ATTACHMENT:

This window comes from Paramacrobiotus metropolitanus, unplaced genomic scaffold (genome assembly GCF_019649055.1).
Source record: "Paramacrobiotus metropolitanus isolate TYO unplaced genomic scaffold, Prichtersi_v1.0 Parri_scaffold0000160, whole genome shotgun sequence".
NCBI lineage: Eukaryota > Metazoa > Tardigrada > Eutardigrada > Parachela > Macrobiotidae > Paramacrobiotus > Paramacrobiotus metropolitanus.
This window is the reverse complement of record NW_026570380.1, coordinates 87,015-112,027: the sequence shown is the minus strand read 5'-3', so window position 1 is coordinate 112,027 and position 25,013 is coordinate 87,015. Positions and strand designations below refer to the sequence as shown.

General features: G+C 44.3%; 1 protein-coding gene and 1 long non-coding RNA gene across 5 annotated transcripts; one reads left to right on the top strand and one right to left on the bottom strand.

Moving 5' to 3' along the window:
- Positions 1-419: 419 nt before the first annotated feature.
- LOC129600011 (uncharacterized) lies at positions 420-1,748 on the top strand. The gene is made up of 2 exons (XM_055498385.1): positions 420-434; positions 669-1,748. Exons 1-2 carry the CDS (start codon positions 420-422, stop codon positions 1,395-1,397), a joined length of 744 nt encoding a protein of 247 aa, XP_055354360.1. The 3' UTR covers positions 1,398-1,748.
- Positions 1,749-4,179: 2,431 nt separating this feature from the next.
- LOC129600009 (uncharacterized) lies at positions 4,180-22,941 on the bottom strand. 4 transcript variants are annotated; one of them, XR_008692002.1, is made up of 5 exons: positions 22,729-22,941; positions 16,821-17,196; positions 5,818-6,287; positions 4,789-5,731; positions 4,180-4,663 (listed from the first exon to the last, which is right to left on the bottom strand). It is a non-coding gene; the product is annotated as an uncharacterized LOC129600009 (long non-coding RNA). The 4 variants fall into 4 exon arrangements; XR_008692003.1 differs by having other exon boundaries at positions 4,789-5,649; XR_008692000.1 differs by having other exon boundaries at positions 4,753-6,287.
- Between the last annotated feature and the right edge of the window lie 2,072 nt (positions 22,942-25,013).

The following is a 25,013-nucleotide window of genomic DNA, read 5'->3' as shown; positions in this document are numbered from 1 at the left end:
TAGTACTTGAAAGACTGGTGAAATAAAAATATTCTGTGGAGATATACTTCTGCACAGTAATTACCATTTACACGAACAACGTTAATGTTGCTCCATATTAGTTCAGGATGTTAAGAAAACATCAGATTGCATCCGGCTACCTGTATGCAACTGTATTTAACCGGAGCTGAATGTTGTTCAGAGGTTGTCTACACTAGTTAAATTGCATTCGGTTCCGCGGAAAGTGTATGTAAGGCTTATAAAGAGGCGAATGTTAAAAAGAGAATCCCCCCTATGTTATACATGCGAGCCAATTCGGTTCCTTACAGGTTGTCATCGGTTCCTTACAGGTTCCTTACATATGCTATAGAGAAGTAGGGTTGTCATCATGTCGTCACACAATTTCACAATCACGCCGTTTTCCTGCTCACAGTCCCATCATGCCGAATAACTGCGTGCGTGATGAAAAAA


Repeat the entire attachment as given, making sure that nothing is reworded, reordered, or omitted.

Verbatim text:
This window comes from Paramacrobiotus metropolitanus, unplaced genomic scaffold (genome assembly GCF_019649055.1).
Source record: "Paramacrobiotus metropolitanus isolate TYO unplaced genomic scaffold, Prichtersi_v1.0 Parri_scaffold0000160, whole genome shotgun sequence".
NCBI lineage: Eukaryota > Metazoa > Tardigrada > Eutardigrada > Parachela > Macrobiotidae > Paramacrobiotus > Paramacrobiotus metropolitanus.
This window is the reverse complement of record NW_026570380.1, coordinates 87,015-112,027: the sequence shown is the minus strand read 5'-3', so window position 1 is coordinate 112,027 and position 25,013 is coordinate 87,015. Positions and strand designations below refer to the sequence as shown.

General features: G+C 44.3%; 1 protein-coding gene and 1 long non-coding RNA gene across 5 annotated transcripts; one reads left to right on the top strand and one right to left on the bottom strand.

Moving 5' to 3' along the window:
- Positions 1-419: 419 nt before the first annotated feature.
- LOC129600011 (uncharacterized) lies at positions 420-1,748 on the top strand. The gene is made up of 2 exons (XM_055498385.1): positions 420-434; positions 669-1,748. Exons 1-2 carry the CDS (start codon positions 420-422, stop codon positions 1,395-1,397), a joined length of 744 nt encoding a protein of 247 aa, XP_055354360.1. The 3' UTR covers positions 1,398-1,748.
- Positions 1,749-4,179: 2,431 nt separating this feature from the next.
- LOC129600009 (uncharacterized) lies at positions 4,180-22,941 on the bottom strand. 4 transcript variants are annotated; one of them, XR_008692002.1, is made up of 5 exons: positions 22,729-22,941; positions 16,821-17,196; positions 5,818-6,287; positions 4,789-5,731; positions 4,180-4,663 (listed from the first exon to the last, which is right to left on the bottom strand). It is a non-coding gene; the product is annotated as an uncharacterized LOC129600009 (long non-coding RNA). The 4 variants fall into 4 exon arrangements; XR_008692003.1 differs by having other exon boundaries at positions 4,789-5,649; XR_008692000.1 differs by having other exon boundaries at positions 4,753-6,287.
- Between the last annotated feature and the right edge of the window lie 2,072 nt (positions 22,942-25,013).

The following is a 25,013-nucleotide window of genomic DNA, read 5'->3' as shown; positions in this document are numbered from 1 at the left end:
TAGTACTTGAAAGACTGGTGAAATAAAAATATTCTGTGGAGATATACTTCTGCACAGTAATTACCATTTACACGAACAACGTTAATGTTGCTCCATATTAGTTCAGGATGTTAAGAAAACATCAGATTGCATCCGGCTACCTGTATGCAACTGTATTTAACCGGAGCTGAATGTTGTTCAGAGGTTGTCTACACTAGTTAAATTGCATTCGGTTCCGCGGAAAGTGTATGTAAGGCTTATAAAGAGGCGAATGTTAAAAAGAGAATCCCCCCTATGTTATACATGCGAGCCAATTCGGTTCCTTACAGGTTGTCATCGGTTCCTTACAGGTTCCTTACATATGCTATAGAGAAGTAGGGTTGTCATCATGTCGTCACACAATTTCACAATCACGCCGTTTTCCTGCTCACAGTCCCATCATGCCGAATAACTGCGTGCGTGATGAAAAAA